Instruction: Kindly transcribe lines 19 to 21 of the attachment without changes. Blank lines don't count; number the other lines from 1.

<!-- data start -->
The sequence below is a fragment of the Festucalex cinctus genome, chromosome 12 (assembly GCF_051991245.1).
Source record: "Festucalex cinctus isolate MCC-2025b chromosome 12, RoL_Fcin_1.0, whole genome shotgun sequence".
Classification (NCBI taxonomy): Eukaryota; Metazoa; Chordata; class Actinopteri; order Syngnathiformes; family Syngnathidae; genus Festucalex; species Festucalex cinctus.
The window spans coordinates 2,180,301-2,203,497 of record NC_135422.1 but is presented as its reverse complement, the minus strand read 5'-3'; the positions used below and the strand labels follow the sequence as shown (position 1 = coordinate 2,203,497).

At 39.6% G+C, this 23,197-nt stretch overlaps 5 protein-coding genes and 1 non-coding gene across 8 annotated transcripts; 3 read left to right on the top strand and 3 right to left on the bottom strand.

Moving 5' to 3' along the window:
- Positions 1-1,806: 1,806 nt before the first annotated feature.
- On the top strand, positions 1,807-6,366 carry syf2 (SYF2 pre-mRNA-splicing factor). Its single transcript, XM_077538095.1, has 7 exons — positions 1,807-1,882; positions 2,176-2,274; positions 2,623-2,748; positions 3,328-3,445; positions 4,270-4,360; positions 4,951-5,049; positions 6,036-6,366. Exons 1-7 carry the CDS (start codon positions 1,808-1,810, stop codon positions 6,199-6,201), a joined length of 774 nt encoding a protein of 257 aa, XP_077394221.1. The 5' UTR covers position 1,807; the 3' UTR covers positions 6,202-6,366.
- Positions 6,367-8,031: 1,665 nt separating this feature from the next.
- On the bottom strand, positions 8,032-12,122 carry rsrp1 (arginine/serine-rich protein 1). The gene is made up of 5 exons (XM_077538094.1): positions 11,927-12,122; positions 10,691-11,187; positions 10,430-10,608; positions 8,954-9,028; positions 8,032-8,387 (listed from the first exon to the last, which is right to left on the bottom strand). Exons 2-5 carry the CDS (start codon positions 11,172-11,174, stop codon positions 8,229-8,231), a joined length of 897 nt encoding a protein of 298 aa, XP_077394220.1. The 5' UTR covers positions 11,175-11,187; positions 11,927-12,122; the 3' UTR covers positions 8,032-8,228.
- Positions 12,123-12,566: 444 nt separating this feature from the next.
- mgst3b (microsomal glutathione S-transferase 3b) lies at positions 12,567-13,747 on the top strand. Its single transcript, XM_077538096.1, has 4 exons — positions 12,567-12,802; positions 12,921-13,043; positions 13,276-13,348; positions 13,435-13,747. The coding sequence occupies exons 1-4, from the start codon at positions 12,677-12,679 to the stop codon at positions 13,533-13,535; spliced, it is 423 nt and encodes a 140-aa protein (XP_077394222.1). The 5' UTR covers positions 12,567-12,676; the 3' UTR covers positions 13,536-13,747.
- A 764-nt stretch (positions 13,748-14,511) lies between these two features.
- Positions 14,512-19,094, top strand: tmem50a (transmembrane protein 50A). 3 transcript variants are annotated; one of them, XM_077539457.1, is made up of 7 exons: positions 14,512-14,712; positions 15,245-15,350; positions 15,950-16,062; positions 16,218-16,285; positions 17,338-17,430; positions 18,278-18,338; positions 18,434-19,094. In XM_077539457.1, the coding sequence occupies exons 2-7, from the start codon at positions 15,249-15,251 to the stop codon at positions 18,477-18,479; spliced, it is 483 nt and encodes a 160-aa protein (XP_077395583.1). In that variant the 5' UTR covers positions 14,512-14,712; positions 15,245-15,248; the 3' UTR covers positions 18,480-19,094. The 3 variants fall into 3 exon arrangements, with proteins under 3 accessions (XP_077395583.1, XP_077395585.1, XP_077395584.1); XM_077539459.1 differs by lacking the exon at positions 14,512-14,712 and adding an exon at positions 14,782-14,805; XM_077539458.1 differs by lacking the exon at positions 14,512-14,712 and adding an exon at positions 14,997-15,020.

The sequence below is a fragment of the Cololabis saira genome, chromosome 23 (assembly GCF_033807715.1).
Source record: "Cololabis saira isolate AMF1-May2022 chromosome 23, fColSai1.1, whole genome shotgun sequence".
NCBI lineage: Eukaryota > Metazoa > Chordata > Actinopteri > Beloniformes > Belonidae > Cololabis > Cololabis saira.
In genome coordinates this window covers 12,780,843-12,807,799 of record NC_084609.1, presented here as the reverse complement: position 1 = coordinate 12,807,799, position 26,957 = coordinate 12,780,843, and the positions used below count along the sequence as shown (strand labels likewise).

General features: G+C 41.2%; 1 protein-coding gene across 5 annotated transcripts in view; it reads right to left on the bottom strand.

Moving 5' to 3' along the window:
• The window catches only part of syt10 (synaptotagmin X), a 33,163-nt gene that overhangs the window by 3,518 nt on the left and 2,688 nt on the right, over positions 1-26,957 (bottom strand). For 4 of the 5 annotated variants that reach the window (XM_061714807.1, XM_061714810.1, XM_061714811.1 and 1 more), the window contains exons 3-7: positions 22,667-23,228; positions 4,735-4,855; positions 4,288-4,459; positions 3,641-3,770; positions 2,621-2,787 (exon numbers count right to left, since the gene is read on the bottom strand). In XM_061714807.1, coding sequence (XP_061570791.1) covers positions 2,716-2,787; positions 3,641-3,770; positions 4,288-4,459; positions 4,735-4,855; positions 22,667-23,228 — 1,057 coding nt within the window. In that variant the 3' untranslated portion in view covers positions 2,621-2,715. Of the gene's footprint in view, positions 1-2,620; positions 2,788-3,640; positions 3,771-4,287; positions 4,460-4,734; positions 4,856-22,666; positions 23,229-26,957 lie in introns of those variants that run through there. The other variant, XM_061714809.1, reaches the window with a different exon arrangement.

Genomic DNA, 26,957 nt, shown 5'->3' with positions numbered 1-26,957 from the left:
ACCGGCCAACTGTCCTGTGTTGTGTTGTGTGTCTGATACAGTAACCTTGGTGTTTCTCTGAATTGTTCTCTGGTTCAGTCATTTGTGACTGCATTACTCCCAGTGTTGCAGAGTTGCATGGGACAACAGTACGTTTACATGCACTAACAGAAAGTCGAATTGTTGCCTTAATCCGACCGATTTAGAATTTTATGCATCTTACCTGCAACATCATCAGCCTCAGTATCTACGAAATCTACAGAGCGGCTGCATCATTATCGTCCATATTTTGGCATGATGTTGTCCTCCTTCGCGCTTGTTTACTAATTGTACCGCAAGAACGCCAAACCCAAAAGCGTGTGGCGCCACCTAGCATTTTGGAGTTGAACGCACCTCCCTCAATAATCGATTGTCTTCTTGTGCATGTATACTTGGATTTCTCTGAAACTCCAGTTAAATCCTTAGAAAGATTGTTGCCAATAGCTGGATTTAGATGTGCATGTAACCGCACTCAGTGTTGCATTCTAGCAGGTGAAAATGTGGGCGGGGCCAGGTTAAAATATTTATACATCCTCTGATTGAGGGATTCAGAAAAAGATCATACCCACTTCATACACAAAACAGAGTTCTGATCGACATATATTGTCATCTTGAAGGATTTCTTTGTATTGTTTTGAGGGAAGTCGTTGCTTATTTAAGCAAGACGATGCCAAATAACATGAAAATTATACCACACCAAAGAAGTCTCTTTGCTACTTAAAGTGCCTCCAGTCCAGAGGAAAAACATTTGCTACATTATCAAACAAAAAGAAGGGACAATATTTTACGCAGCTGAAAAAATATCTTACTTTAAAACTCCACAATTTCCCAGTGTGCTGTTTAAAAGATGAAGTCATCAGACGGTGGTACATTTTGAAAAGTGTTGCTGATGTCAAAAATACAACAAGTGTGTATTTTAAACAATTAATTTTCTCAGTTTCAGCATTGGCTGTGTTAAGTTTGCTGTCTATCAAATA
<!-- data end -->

General features: G+C 41.2%; 1 protein-coding gene across 5 annotated transcripts in view; it reads right to left on the bottom strand.

Moving 5' to 3' along the window:
• The window catches only part of syt10 (synaptotagmin X), a 33,163-nt gene that overhangs the window by 3,518 nt on the left and 2,688 nt on the right, over positions 1-26,957 (bottom strand). For 4 of the 5 annotated variants that reach the window (XM_061714807.1, XM_061714810.1, XM_061714811.1 and 1 more), the window contains exons 3-7: positions 22,667-23,228; positions 4,735-4,855; positions 4,288-4,459; positions 3,641-3,770; positions 2,621-2,787 (exon numbers count right to left, since the gene is read on the bottom strand). In XM_061714807.1, coding sequence (XP_061570791.1) covers positions 2,716-2,787; positions 3,641-3,770; positions 4,288-4,459; positions 4,735-4,855; positions 22,667-23,228 — 1,057 coding nt within the window. In that variant the 3' untranslated portion in view covers positions 2,621-2,715. Of the gene's footprint in view, positions 1-2,620; positions 2,788-3,640; positions 3,771-4,287; positions 4,460-4,734; positions 4,856-22,666; positions 23,229-26,957 lie in introns of those variants that run through there. The other variant, XM_061714809.1, reaches the window with a different exon arrangement.